A private predicament

Toronto’s independent schools switch tactics as demographics dwindle

With enrolment levels down more than 13 per cent in the Toronto District School Board since 2002, due largely to an ever-declining Canadian birth rate, independent schools are stepping up their game to ensure fewer babies doesn’t mean fewer bodies in the classroom. But what does it mean for parents?

“Declining enrolment isn’t being experienced uniquely by the publicly funded system,” says Barbara Bierman, executive director of the Ontario Federation of Independent Schools, “and private schools are doing a lot of planning, knowing that this trend is not temporary.”

Although the decline has been less radical at the private level (the Conference of Independent Schools of Ontario, another provincial organization with 44 member institutions, reported a one per cent decline in enrolment in the September 2009 session), and no schools have yet closed due to declining enrolment, Bierman notes that institutions in larger urban centres, like Toronto, Hamilton and Ottawa, have been most aggressive about exploring how to keep numbers up.

“The independent schools know that they have to really look at what they’re doing and offer it more efficiently or more expertly. They’re basically all competing for a shrinking marketplace.”

A marketplace that is seeing Toronto’s private and independent schools — once known as impenetrable institutions for some — potentially moving toward a  loosening of their locks.

Head of school at Bishop Strachan School (BSS), Deryn Lavell, describes one increasingly common stay-afloat strategy as “tuition affordability”: making sure prospective students and families are aware of their options when it comes to tackling the bills.

“Over the last several years, our board, as well as at the operational level, we are really working hard to be committed to increasing our financial aid. And on that front, we certainly offer a number of bursaries. We’ve changed that language.”

“Those talented girls who can’t afford it were probably not even on their radar screen,” explains Lavell. “So now we don’t just want to open our doors. We want to have no doors. Over the last several years, we have been working really hard to increase our financial aid.”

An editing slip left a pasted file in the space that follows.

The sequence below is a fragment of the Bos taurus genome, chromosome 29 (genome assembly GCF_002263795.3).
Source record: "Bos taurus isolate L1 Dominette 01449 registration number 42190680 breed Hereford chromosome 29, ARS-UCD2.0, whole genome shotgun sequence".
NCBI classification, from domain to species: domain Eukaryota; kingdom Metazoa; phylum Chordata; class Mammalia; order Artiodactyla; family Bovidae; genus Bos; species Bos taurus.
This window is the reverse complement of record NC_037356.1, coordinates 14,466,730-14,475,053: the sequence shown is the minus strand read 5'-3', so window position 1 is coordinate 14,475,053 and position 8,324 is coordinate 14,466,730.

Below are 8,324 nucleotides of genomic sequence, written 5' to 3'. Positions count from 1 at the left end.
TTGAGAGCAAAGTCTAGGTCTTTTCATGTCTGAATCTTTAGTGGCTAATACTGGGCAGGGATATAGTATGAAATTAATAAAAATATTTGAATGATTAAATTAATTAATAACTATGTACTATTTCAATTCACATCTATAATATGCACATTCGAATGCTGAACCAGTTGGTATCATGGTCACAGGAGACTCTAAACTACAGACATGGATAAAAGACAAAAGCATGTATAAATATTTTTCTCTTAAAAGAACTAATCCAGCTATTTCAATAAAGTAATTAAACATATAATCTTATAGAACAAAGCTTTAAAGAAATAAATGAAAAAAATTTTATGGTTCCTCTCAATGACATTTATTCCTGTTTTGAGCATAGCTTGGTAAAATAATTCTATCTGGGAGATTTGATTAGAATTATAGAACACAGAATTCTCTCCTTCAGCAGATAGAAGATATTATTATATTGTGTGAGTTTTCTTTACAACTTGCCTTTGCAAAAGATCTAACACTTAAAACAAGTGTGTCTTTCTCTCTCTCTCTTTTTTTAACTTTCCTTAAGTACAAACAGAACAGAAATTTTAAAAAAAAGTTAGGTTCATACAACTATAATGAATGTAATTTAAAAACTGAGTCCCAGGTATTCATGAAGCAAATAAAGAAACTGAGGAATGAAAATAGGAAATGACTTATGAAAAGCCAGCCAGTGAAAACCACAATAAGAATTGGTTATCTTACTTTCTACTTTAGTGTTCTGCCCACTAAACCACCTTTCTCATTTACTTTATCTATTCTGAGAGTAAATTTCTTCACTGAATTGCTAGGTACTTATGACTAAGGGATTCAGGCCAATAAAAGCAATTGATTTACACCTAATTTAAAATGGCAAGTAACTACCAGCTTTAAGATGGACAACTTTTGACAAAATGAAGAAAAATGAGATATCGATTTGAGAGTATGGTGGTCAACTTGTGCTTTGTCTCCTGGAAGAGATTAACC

Elaine Danson, a local educational consultant, agrees that an increase in financing opportunities signals private schools’ new-found dedication to a spirit of openness.

“Financial support is far more talked about now,” she says. “The schools are much more open to discuss it right from the get-go.
So when families go into an admissions office, they can ask what’s available in terms of scholarships and are really encouraged to apply.”
But while aid may be more readily available for prospective pupils, the consensus stands that tuition itself has not wavered in the effort to keep numbers up.

In fact, according to Anne-Marie Kee, executive director of Standards in Excellence and Learning, tuition has only seen an upturn.
“Over the past 20 years, it’s safe to say that schools have doubled their tuition,” she says. Kee suggests that it’s an increased emphasis on marketing that has helped private schools keep their numbers up, in particular, marketing that reflects the school’s commitment to innovation and change.

“You’re seeing an increase in schools looking to use social media. At a lot of schools, the heads are blogging. They have Facebook, they’re using YouTube. Their approach to marketing really demonstrates the kind of inventive student learning that’s happening at the school,” she says.This more savvy approach to communications is definitely at play at BSS, where they recently rebranded their entire admissions department as “recruitment,” to reflect how they’re adapting to the current demographic landscape.
“We’re moving away from the model of selection where we expect people to come to us and moving into more proactive recruiting,” says Lavell.

She elaborates that BSS has also seen a re-evaluation of its admissions policies. A move that, if imitated across the board, could mean an easier way in to some of Toronto’s most prestigious schools.  

“We still do an assessment and an interview, but we’re not testing the way we used to,” says Lavell.  “For us at BSS, we talk about our program as skills needed in the 21st century: creative thinking, critical thinking, inquiry, collaboration. We are looking for those girls who are creative and can handle our program.”

Danson reaffirms that admissions accessibility is a trend that is quickly catching on.

“I think schools are looking at children more in terms of how they will benefit the school and how the school can benefit them,” says Danson.“The standard of admission is a little wider as they look at the whole child and what

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